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I am reading the standard for XPath and trying to understand how a portion of it works.

http://www.w3.org/TR/xpath/

The xpath standard does not seem to call out the order in which descendants-or-self gets evaluated (context node first, or descendants first). At one stage in the RFC it says it returns all the descendants and the context if it exists. At another stage it says the opposite - that it returns the context node and all the descendants.

My question is: What's the behavior of this XPath:

/a//c

From a logical point of view, this is supposed to do a depth-first search. And thus, for the following XML:

<a>
  <b>
    <c v="1"/>
  </b>
  <c v="2"/>
</a>

The logical (and the one that seems to be the actual one) behavior here seems to be that the result would be:

c (v="1")
c (v="2")

However, according to the RFC, //c is equivalent to:

/descendant-or-self::node()/child::c

Which means, if I am getting this right, that the behavior can be different depending on how descendants-or-self is evaluated.

If the context node is returned first, then it would seem like the result should be:

c(v="2")
c(v="1")

Since the first node returned off "//" when applied to a is self (which is a). Then child::c is evaluated which, I think, would return c(v="2") since that's the first child of a that is c...

Can someone point to the RFC part that explains why c(v="1") should actually be returned first?

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up vote 2 down vote accepted

From the XPath 1.0 spec:

An axis is either a forward axis or a reverse axis. An axis that only ever contains the context node or nodes that are after the context node in document order is a forward axis. An axis that only ever contains the context node or nodes that are before the context node in document order is a reverse axis. Thus, the ancestor, ancestor-or-self, preceding, and preceding-sibling axes are reverse axes; all other axes are forward axes. Since the self axis always contains at most one node, it makes no difference whether it is a forward or reverse axis. The proximity position of a member of a node-set with respect to an axis is defined to be the position of the node in the node-set ordered in document order if the axis is a forward axis and ordered in reverse document order if the axis is a reverse axis. The first position is 1.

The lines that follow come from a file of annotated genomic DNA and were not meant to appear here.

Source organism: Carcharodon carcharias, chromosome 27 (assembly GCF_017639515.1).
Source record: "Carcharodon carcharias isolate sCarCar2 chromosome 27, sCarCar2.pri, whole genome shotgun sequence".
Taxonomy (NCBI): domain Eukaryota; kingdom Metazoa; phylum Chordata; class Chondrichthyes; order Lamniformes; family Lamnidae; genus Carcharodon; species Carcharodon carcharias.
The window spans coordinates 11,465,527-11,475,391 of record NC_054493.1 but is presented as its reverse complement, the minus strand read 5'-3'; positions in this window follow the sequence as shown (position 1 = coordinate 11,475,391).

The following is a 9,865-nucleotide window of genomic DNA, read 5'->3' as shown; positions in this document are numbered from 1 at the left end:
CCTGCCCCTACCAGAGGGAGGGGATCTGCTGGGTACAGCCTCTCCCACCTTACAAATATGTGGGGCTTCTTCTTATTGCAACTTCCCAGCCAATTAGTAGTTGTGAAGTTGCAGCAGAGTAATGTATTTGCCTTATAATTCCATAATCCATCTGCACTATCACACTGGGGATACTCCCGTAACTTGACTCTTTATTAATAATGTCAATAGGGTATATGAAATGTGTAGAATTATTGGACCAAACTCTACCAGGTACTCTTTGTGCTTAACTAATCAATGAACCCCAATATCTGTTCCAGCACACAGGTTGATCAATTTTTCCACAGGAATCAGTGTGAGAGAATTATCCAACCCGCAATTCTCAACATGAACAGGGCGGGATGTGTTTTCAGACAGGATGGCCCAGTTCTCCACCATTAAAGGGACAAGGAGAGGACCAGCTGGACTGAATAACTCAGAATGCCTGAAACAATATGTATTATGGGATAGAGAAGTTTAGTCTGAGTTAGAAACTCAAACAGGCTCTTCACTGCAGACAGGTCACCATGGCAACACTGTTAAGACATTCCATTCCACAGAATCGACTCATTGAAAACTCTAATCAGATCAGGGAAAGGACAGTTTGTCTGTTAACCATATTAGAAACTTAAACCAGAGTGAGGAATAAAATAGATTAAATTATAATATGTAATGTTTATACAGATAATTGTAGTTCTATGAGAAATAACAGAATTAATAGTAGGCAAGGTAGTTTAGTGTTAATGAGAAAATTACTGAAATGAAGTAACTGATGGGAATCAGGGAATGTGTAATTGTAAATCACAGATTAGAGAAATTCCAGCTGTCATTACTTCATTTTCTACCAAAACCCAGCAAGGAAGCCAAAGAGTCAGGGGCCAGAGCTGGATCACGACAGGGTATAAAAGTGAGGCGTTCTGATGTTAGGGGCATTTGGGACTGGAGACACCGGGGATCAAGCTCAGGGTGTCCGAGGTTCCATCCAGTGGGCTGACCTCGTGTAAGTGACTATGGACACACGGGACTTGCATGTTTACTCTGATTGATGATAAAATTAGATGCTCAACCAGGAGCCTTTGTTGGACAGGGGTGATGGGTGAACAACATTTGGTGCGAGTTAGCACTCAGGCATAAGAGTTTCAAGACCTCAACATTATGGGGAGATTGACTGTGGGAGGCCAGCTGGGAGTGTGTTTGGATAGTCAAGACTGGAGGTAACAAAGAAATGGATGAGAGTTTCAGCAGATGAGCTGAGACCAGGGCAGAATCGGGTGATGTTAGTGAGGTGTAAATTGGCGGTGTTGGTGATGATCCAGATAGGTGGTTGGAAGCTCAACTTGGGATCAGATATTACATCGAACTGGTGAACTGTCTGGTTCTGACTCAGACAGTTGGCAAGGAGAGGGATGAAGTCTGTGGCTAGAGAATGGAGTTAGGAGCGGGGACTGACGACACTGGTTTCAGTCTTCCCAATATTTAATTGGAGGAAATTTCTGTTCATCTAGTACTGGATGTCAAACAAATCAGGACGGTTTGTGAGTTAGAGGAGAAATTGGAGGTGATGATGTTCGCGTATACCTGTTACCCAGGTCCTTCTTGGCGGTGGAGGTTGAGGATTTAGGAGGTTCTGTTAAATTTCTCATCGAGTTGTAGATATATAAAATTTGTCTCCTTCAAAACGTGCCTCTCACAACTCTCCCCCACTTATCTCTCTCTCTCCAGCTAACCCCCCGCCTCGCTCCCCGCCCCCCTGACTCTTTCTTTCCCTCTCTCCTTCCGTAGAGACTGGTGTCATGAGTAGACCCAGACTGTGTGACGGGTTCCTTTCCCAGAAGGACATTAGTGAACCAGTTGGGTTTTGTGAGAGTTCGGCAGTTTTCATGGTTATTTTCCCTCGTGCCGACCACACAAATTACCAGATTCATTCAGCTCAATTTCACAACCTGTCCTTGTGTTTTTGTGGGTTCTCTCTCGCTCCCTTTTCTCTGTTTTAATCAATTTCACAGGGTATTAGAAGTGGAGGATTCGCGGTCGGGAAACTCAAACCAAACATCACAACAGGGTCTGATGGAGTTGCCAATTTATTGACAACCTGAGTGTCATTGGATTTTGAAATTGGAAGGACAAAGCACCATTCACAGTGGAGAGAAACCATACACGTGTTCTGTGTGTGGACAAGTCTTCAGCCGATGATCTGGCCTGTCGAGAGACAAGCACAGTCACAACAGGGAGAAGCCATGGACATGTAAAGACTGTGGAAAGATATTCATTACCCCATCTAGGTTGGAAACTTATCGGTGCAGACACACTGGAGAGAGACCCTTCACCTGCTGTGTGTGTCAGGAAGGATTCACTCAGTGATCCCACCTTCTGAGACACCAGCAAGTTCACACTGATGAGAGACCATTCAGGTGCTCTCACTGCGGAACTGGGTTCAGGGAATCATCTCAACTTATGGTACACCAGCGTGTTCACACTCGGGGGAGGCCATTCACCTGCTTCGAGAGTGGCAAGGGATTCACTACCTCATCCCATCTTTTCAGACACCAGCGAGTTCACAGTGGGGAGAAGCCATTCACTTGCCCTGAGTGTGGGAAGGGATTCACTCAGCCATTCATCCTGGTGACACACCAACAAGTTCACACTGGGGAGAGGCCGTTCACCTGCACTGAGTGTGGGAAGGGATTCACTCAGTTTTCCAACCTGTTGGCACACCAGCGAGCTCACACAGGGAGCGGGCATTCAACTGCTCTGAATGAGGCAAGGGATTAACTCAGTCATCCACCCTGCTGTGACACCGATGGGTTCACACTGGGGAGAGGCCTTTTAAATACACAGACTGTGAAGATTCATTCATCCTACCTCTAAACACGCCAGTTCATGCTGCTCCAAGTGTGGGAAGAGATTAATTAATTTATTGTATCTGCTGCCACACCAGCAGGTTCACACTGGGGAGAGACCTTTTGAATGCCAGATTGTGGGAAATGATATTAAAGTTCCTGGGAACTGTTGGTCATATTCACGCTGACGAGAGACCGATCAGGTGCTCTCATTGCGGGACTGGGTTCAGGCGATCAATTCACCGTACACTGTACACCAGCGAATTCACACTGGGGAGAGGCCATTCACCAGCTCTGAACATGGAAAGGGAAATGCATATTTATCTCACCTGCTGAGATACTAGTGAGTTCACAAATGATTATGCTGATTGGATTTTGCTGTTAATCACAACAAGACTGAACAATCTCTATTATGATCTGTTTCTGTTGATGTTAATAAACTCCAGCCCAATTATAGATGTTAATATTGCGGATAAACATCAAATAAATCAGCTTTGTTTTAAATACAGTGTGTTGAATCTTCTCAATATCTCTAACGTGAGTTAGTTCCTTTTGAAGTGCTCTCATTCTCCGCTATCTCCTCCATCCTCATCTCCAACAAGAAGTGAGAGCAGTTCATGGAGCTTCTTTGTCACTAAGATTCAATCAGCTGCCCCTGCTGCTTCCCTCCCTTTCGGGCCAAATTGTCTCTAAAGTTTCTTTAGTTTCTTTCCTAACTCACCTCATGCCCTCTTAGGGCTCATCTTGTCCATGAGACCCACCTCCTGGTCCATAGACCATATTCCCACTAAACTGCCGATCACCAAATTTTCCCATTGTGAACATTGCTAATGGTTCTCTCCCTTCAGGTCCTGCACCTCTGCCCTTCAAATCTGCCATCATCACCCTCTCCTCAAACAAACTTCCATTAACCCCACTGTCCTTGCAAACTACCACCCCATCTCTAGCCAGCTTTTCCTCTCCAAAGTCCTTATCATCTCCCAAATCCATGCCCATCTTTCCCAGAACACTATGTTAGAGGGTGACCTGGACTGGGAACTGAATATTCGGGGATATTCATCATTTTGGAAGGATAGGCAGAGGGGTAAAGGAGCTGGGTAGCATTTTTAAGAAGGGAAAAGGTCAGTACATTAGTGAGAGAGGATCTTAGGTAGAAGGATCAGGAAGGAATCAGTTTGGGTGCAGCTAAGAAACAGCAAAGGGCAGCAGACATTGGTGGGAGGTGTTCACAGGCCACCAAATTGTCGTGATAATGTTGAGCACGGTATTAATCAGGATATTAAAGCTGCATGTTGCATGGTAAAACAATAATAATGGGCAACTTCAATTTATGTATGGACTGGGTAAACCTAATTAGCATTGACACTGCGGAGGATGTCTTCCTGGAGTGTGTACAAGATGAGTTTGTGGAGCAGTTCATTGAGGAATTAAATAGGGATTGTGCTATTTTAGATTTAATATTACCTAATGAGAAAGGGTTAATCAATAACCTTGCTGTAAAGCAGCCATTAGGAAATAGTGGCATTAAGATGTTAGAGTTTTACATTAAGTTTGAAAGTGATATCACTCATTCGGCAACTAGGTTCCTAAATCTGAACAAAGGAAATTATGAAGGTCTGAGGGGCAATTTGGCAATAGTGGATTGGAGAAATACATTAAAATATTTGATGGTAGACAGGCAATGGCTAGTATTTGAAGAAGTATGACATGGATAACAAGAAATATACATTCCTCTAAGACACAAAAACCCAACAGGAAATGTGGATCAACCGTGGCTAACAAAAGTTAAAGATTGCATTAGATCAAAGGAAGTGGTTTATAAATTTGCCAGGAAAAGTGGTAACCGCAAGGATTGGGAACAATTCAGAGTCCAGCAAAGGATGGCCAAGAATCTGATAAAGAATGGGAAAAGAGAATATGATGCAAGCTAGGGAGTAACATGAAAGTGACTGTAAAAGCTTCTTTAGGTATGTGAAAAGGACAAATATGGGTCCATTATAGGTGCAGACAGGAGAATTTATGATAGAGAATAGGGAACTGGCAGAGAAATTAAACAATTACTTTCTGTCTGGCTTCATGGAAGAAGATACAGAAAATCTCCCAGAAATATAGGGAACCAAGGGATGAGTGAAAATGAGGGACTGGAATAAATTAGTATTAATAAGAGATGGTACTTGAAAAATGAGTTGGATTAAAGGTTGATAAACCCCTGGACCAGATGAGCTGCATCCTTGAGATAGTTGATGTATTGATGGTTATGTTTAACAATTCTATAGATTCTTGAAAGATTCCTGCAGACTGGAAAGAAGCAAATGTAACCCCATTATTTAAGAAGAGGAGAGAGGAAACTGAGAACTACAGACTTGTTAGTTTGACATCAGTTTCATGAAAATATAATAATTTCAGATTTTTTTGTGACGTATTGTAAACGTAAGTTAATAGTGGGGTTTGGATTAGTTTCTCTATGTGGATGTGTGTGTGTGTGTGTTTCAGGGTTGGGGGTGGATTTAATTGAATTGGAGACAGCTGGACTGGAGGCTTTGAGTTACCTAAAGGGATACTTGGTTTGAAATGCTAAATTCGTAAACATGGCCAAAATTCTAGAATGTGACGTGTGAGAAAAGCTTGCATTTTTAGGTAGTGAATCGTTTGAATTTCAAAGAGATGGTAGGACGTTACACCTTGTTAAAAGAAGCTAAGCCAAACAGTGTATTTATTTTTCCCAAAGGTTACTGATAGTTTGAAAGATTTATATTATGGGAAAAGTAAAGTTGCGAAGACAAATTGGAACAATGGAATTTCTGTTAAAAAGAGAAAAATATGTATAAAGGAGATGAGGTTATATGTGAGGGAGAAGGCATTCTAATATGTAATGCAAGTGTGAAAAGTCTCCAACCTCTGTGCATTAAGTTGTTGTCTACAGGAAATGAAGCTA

As you can see here, descendant-or-self is a forward axis, so positions relative to that axis are in document order.

However, I think this is pretty much a moot point to the crux of your question. The contents of a node-set are always processed document order when using xsl:apply-templates, xsl:for-each, etc. (see below), so the contents of /a//c will be in document order.

On apply-templates (from XSLT 1.0 spec)

The selected set of nodes is processed in document order, unless a sorting specification is present (see [10 Sorting]).

On for-each (from XSLT 1.0 spec)

The nodes are processed in document order, unless a sorting specification is present (see [10 Sorting]).

More on the treatment of axes, from (XPath 1.0 spec):

NOTE: The meaning of a Predicate depends crucially on which axis applies. For example, preceding::foo[1] returns the first foo element in reverse document order, because the axis that applies to the [1] predicate is the preceding axis; by contrast, (preceding::foo)[1] returns the first foo element in document order, because the axis that applies to the [1] predicate is the child axis.

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Ah! Where does it say that contents of node set are always in document order? – Shahar Prish Mar 4 '13 at 8:06
1  
I slightly misspoke there. Node-sets are unordered, but in most places you would use them, they are handled in document order. As the last comment shows, document order WRT a predicate is only ever changed when the predicate is directly on a reverse axis. If you use (preceding-sibling::*)[1] then you are back to using a forward axis (I'm not sure where it's explained why (expression) is treated as a child axis, but that seems to be what the spec is saying. – JLRishe Mar 4 '13 at 8:28
    
I think I get it. Thanks for all the clarifications! – Shahar Prish Mar 4 '13 at 8:45

As far as the XPath 1.0 specification is concerned, the result of an XPath expression is a node-set, not a sequence, which means the order of the nodes is undefined. However, XSLT always processes the results in document order, and in consequence, most other XPath APIs also deliver results in document order, even though this is not a formal requirement.

A completely separate subject is the meaning of "position()" within a predicate. Loosely, position() refers to the distance of a node from the context node, which has nothing to do with the order in which the results of the expression are returned.

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